Steak, $1.99 a poundâ€¦check. Peanuts, $3.00 a poundâ€¦check. Airline ticket, $10.00 a pound?
Major carriers around the world are now working to change their current ticketing systems to allow for charging passengers on how much they weigh, rather than the distance of the flight they are booking on.
United Airlines, Southwest Airlines and Delta Airlines have announced that starting August 1, all passengers going to all destinations will be weighed at the ticket counter and charged according by the rate-per-pound of their destination.
In an example presented by John Lagasca of the Airline Syndicated Society (ASS), a 2,900 mile trip from San Francisco to New York, will be charged a rate per pound of $8, while a 350 mile flight from San Francisco to Los Angeles is charged at $0.75 a pound.
â€œSo, a passenger weighing in at 105 lbs taking the SF-NY flight will be charged a ticket price of $840, and a person weighing 310 lbs will be charged a fair price of $2480 for a one way fare,â€ Lagasca explains.
Lagasca also said that the biggest hit airlines take is actually the cost of fuel. Gone are the days when a ticket buys a seat in a plane, it is now based on how much a person adds to the total weight of the aircraft.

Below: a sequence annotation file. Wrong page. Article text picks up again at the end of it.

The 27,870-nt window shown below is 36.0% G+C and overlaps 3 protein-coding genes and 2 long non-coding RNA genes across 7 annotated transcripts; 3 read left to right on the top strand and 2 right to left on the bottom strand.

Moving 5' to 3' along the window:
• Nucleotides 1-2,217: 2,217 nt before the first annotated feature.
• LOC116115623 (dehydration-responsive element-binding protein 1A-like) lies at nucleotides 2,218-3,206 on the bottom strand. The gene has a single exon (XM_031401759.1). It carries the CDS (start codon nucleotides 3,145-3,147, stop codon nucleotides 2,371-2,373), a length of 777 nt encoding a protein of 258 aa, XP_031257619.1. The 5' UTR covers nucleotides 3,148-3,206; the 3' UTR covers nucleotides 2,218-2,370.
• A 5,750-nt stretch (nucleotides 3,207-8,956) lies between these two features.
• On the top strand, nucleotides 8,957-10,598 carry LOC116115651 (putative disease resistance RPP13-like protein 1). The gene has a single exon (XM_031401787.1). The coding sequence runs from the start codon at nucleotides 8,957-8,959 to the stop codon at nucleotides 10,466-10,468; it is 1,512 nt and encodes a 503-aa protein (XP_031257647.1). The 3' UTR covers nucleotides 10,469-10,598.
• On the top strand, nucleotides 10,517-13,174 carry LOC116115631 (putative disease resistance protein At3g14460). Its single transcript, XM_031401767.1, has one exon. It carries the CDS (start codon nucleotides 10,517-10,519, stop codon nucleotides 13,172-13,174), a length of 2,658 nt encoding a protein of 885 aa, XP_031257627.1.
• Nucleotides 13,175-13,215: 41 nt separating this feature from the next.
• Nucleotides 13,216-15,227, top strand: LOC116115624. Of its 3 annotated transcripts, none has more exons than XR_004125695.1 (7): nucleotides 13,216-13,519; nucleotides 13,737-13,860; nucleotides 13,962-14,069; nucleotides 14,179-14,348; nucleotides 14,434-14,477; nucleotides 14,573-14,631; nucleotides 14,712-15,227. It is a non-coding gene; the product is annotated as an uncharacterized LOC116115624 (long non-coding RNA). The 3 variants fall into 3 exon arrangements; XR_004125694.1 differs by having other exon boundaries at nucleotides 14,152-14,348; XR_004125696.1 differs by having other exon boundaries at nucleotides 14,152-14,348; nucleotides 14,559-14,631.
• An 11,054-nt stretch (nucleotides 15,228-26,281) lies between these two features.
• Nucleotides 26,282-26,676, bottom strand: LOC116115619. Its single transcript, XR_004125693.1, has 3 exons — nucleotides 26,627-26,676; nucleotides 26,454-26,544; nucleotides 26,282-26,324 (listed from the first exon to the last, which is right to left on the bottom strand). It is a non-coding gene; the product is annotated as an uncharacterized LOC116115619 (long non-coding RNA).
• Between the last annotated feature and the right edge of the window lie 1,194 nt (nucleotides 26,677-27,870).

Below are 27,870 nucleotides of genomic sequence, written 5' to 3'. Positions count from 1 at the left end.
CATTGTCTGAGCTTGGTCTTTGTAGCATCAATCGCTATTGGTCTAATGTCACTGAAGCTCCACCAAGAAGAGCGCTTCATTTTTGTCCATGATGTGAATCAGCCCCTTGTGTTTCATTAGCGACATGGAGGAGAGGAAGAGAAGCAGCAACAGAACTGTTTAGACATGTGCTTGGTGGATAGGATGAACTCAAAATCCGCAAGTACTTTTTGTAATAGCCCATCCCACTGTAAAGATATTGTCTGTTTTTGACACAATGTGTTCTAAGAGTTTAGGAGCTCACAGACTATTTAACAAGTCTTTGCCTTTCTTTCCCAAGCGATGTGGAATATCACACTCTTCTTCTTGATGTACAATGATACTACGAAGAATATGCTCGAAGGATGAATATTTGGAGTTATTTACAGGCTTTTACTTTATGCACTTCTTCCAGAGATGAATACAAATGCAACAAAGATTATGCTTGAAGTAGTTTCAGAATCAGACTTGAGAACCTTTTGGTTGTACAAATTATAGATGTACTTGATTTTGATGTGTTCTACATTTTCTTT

â€œThis also means that if we can control the overall weight of the aircraft, we can pack in more cargo.â€ Lagasca said.
Lagasca ends the phone interview by saying â€œSee, we put limits on the weight of the luggage passengers check in, it just makes sense we do this with our passengersâ€
Jerry Camotes, a passenger waiting for a flight in San Jose (SJC) to Orlando (ORL) said that it is just fair. â€œI really do not want to pay for someone who is overweight,â€ Camotes said. â€œI make sure I eat healthy to keep my weight down. I think this is a good idea.â€ When asked, Camotes said that he weighted â€œaround 80 lbs, give or take a few pounds, depending on the season.â€ Camotes stands at 4â€™6?.
Meanwhile, another passenger, Sarah Dabiana, who was waiting for her flight across at the other gate from Camotes said that the new policy is â€œsimply ridiculousâ€. She said that â€œeveryone should pay the same price regardless of weight,â€ She also said that â€œit is unfair that overweight people are being discriminated by the airlines solely because of their weight.â€ However, when asked on how much she weighted, Dabiana simply walked away and would not comment.
Representatives from the Fat Acceptance Trust (FAT) could not be reached for comment.